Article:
An easy pregnancy workout

These simple pregnancy-friendly exercises do not take very long to do and you can fit them into your everyday life, at work or at home.

If you are not very active, these exercises are a great way to get started. Try to do them for a total of 15 minutes at first and build up from there. Add in some walking, housework or swimming and you will really start to feel the benefits.

Read more about what kind of exercises you can do in pregnancy

Check with your doctor or midwife if you have any pregnancy complications and you are not sure which exercises are safe to do. Your midwife or maternity physiotherapist may give you exercises to help if you have separation of the abdominal muscles (diastasis recti) in pregnancy. 

Exercising your pelvic floor muscles and standing tall, with good posture, will also help.

Tightening your abdominal muscles

It is important to pull in your abdominal (tummy) muscles before you start any exercise or strenuous movement. Tightening these muscles helps to protect your back and tummy from injury. It also helps with good posture.

Here’s how:

  1. Imagine a thread attached to your belly button on the inside.
  2. Pull the thread towards your spine.
  3. If you put your finger on your belly button and tighten your tummy muscles up and inwards, you will feel your belly button move upwards slightly and the muscles around it will tighten.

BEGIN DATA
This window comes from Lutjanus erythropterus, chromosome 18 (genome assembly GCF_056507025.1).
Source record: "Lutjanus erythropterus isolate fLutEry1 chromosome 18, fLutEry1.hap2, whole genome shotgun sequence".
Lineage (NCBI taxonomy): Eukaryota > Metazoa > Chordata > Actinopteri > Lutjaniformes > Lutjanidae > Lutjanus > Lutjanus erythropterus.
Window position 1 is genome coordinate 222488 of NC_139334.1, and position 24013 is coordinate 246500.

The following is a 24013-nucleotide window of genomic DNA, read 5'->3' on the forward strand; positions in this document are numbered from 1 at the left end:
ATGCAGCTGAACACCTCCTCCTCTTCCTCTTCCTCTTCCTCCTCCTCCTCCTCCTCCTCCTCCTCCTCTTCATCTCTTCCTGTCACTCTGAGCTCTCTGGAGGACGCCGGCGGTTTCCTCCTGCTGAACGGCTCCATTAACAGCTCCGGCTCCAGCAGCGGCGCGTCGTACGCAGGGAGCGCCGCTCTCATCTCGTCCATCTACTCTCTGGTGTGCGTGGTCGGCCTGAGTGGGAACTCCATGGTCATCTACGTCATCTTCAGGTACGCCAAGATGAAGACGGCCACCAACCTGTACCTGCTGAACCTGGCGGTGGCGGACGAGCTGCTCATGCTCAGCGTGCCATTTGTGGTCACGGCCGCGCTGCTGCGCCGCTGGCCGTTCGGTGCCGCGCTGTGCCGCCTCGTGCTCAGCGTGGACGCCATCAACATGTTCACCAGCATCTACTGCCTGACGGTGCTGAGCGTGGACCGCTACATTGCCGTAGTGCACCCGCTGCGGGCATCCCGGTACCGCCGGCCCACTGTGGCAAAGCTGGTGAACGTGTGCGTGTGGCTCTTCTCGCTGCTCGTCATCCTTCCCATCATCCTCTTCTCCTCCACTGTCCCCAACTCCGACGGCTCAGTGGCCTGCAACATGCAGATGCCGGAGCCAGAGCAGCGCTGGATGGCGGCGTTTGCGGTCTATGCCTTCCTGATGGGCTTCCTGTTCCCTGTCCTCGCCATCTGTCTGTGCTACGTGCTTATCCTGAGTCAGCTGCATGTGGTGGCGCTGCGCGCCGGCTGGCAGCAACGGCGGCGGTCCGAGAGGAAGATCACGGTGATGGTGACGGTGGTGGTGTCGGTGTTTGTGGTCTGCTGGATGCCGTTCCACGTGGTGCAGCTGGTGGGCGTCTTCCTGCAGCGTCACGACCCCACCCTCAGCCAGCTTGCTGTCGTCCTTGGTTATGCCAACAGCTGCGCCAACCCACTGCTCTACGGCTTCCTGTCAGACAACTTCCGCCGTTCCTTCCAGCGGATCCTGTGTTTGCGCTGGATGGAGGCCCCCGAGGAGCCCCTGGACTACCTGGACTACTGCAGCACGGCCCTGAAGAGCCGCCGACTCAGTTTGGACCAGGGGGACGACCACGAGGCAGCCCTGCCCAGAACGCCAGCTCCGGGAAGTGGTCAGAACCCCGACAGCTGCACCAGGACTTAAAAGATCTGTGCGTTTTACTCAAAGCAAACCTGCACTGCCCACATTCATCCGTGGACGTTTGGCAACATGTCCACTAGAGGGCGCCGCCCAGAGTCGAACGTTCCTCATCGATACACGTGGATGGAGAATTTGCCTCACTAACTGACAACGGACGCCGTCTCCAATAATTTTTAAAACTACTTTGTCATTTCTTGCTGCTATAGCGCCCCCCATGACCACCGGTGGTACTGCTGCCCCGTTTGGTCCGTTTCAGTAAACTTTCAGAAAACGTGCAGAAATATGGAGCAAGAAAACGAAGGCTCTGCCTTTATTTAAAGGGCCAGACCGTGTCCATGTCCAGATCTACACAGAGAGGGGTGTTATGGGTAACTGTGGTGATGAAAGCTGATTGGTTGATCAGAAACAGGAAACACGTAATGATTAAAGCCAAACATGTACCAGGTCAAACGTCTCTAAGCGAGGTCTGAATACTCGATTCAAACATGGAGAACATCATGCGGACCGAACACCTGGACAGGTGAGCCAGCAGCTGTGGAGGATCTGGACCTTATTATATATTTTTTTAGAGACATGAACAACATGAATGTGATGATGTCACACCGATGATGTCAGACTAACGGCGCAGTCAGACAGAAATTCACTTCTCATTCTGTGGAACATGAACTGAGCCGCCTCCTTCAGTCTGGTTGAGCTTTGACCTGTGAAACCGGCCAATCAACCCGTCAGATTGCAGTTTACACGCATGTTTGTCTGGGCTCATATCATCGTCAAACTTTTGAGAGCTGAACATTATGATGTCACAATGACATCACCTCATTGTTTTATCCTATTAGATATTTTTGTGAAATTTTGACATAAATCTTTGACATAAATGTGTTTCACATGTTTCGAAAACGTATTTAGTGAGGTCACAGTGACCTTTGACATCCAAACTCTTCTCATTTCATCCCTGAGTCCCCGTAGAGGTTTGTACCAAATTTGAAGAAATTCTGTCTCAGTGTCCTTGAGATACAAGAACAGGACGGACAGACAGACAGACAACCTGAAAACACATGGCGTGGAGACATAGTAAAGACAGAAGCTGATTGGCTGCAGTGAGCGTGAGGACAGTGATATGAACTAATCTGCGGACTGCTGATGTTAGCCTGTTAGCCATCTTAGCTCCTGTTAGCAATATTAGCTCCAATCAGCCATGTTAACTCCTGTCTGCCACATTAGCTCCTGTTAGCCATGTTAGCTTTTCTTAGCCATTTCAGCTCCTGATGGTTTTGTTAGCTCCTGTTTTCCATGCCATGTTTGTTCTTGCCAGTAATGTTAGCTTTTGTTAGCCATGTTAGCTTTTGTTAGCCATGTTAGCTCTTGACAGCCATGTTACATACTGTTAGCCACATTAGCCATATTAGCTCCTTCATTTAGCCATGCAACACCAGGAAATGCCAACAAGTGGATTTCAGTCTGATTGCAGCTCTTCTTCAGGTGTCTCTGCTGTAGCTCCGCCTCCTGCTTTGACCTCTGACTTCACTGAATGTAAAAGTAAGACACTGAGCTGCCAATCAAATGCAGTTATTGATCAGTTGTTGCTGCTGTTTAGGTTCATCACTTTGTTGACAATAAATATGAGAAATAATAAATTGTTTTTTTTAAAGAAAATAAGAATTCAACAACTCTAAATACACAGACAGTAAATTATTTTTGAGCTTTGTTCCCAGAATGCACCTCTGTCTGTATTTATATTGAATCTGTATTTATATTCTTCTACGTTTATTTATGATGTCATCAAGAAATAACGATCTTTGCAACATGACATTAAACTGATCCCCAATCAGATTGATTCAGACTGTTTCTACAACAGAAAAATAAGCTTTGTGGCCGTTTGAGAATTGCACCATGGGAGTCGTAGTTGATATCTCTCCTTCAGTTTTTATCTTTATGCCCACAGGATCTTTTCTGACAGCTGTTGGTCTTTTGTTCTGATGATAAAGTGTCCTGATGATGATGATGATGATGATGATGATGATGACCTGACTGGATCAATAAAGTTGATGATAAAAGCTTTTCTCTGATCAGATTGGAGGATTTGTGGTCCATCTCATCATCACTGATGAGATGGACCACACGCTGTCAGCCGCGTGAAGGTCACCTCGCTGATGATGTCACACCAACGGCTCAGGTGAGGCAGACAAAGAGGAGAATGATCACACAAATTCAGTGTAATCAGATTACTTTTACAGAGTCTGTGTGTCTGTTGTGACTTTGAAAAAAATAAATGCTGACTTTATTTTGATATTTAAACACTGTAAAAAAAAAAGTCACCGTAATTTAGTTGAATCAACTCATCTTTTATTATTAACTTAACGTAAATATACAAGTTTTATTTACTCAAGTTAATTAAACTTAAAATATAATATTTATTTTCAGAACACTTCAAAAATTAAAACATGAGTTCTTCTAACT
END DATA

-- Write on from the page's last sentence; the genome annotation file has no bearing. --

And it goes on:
4. Keep breathing normally.
  5. Pull in your tummy muscles whenever you sit down, stand up, lift, carry, walk or do any kind of exercise.

Leg stretches

Try these while you’re doing the washing up or waiting for the kettle to boil.

  1. Stand with your feet hip-width apart and your toes, knees and hips facing forwards.
  2. Tighten your abdominal muscles and slowly lift yourself up onto your toes, feeling the muscles in your lower legs working.
  3. You can lightly hold onto a worktop or the back of a chair to help you balance.
  4. Hold for a count of 3 and slowly lower yourself back down.

Repeat 15 to 20 times, rest for 30 seconds, and then do another 15 to 20.

Leg extensions

These seated leg extensions are great for the muscles at the front of your thighs. You can do them at work or at home.

  1. Sit on a sturdy chair, feet hip-width apart and your toes, knees and hips facing forwards, with your knees over your feet.
  2. Keep your spine straight and rest your hands on your thighs.
  3. Put your shoulders back and tighten your abdominal muscles.
  4. Lift one knee to a comfortable height, keeping the leg bent.
  5. Keeping your thigh lifted, slowly straighten your leg as much as you can, tightening your thigh muscles gently at the top.
  6. Then slowly return your leg back to the bent position while keeping your thigh lifted.

Do this 8 to 12 times on one side and then swap to the other leg. This is a good activity to do if your work means you are sitting at a desk all day.

Thigh toners

  1. Stand with your feet a little wider than hip distance apart and your feet facing forwards.
  2. Raise your arms up in front of you to shoulder height, this will help you balance.
  3. Tighten your abdominal muscles, then slowly bend your knees as you push your bottom slightly backwards, keeping both feet flat on the floor.
  4. Try to come down until your thighs are parallel to the floor, but only come down as far as feels comfortable, and where you know you can get back up!

Repeat this 6 times.